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June 14, 2016, 9:32 pm

Stuck in a Payday Loan Trap? Here Are Some Ways Out 

by: The Financial Blogger    Category: Pay off your Debts


paydayPayday loans can lead to cyclical dependence on a particular amount of money if you aren’t careful. This is the case with any loan product out there. Unfortunately, many lenders like banks, credit unions and payday loan companies restrict giving loans to individuals who have had credit issues in the past. However, whether or not a person has a good credit report or a bad credit report, it does not change the fact that they need an amount of money to fix the cash crunch problem. Companies like Cashco Financial understand this important point. That is why they choose to work with you to find a way to get you the money you need instead of making you jump through hoops and try anything not to lend you money. Visit to see how they can get you cash today. Cashco Financial preaches that payday loans or short-term loans are not a solution to a long-term financial problem. Payday loans should only be used on occasions when absolutely needed.

Once you have the money you need, you should take steps to discover the root of the problem. When you have a shortfall of money at a particular time, it is important to first understand why. Without knowing what caused the cash shortage, it is more likely to occur again in the future.


Budgeting appropriately is the first step in practicing responsible personal finances. With a clearly defined budget that takes into account all your revenues and expenses, you can overcome any payday loan trap you may have found yourself in before. You will be shocked at how much money that can be saved with a few small lifestyle changes. For example, I used to smoke until I realized that it was costing me $240 every month, and it seemed that every third month when my bills would all pile up at once, I would have a shortage of about $200. After I set up a budget, I never had a cash shortage again. If you are worried about how to get started with creating your own budget, I found that Cashco Financial offers a Budget Buddy program for free online that helps you set up a budget. Check it out here and see how it can help you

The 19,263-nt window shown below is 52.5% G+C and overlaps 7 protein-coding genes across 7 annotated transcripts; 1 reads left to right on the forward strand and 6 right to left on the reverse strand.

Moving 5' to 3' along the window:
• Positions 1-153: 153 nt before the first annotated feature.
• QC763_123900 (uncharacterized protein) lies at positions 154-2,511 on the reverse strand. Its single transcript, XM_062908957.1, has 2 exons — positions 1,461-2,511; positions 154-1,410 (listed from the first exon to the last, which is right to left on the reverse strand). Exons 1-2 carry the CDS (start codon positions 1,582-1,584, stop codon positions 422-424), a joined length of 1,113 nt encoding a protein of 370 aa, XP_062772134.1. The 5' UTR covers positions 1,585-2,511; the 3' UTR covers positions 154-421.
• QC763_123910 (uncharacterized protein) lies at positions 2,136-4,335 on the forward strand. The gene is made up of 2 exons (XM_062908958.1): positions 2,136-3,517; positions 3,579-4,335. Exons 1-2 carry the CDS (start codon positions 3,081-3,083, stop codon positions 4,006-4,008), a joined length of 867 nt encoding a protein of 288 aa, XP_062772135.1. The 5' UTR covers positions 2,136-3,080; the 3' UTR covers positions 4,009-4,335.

Debt Consolidation

Debt consolidation is only necessary if designing and following a budget is not enough to escape a debt cycle within a couple months. There are numerous options available if you are considering debt consolidation.  Unfortunately, most of those options will involve destroying your credit score. Luckily, companies like Cashco Financial offer a product called a flex term loan to all of their clients. You can apply in minutes at and get up to $5000 to pay off your debts. Cashco flex loans give you the flexibility to have one affordable payment to manage instead of a dozen. The best part is that with every successful installment payment, your credit score will actually improve. If you have ever had bad credit or no credit, you know how important good credit can be. Get out of the payday loan trap and start building your credit score today with Cashco Financial.